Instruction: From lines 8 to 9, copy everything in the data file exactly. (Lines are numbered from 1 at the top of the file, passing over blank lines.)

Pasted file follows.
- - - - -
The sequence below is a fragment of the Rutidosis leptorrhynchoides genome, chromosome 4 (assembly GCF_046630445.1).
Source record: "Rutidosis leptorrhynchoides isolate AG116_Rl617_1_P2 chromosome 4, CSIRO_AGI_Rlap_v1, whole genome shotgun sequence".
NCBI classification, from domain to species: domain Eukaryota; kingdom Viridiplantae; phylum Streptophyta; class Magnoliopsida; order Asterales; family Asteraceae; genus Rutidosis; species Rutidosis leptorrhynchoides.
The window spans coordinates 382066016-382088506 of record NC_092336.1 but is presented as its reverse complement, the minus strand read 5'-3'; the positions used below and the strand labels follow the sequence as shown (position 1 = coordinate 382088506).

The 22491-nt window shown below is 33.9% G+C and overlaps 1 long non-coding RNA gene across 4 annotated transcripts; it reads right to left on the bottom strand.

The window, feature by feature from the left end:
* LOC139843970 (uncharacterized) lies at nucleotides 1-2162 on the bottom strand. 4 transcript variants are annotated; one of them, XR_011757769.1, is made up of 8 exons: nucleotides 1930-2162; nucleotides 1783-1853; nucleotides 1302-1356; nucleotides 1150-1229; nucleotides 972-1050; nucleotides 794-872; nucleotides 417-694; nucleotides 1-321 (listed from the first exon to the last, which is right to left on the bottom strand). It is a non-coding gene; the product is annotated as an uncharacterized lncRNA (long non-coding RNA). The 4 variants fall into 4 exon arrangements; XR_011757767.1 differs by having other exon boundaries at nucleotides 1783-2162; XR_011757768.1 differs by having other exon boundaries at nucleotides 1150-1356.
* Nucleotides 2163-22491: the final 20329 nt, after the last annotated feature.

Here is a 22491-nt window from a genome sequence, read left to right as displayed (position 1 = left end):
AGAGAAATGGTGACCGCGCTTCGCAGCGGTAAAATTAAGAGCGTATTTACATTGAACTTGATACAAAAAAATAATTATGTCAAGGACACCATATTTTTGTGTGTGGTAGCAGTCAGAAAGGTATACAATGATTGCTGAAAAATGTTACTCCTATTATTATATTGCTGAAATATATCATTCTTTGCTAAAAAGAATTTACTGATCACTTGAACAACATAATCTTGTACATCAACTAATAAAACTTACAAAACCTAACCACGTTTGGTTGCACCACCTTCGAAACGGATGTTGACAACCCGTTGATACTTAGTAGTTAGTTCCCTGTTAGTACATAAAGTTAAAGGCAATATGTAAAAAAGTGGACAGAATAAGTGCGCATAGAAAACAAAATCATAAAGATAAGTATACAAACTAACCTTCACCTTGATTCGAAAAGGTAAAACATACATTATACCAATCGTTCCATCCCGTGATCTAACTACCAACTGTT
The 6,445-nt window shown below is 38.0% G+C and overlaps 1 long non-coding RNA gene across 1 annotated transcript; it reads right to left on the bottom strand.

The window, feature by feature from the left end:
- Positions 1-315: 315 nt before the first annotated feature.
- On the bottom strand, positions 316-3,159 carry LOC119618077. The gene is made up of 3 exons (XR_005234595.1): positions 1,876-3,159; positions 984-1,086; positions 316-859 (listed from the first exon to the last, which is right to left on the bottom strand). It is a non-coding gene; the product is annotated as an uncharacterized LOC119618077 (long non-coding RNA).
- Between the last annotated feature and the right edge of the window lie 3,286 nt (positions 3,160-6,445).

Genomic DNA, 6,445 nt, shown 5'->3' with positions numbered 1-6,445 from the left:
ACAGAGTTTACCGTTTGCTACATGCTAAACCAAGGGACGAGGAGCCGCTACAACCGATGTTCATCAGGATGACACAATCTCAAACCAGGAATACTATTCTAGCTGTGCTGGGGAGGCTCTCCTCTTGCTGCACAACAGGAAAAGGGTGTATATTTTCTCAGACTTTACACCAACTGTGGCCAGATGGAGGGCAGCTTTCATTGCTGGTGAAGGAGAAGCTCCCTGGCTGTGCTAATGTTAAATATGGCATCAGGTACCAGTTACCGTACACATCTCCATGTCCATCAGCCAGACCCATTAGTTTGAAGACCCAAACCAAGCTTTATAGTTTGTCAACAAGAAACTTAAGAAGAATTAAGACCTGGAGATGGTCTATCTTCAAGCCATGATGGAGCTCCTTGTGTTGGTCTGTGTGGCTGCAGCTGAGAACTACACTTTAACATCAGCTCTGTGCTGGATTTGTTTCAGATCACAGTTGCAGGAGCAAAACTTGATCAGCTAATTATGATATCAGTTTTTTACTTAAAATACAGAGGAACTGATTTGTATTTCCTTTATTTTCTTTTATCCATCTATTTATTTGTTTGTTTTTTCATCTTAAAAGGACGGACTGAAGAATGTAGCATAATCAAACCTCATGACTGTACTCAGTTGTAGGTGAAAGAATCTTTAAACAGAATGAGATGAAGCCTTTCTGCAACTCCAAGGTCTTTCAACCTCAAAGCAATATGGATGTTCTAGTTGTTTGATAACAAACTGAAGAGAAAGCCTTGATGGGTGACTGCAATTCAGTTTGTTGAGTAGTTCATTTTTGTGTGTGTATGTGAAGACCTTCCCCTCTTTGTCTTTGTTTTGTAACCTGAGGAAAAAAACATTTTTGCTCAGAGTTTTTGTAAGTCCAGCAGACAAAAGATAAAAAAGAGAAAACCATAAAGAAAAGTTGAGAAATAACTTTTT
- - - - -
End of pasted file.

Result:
* Nucleotides 2163-22491: the final 20329 nt, after the last annotated feature.

Here is a 22491-nt window from a genome sequence, read left to right as displayed (position 1 = left end):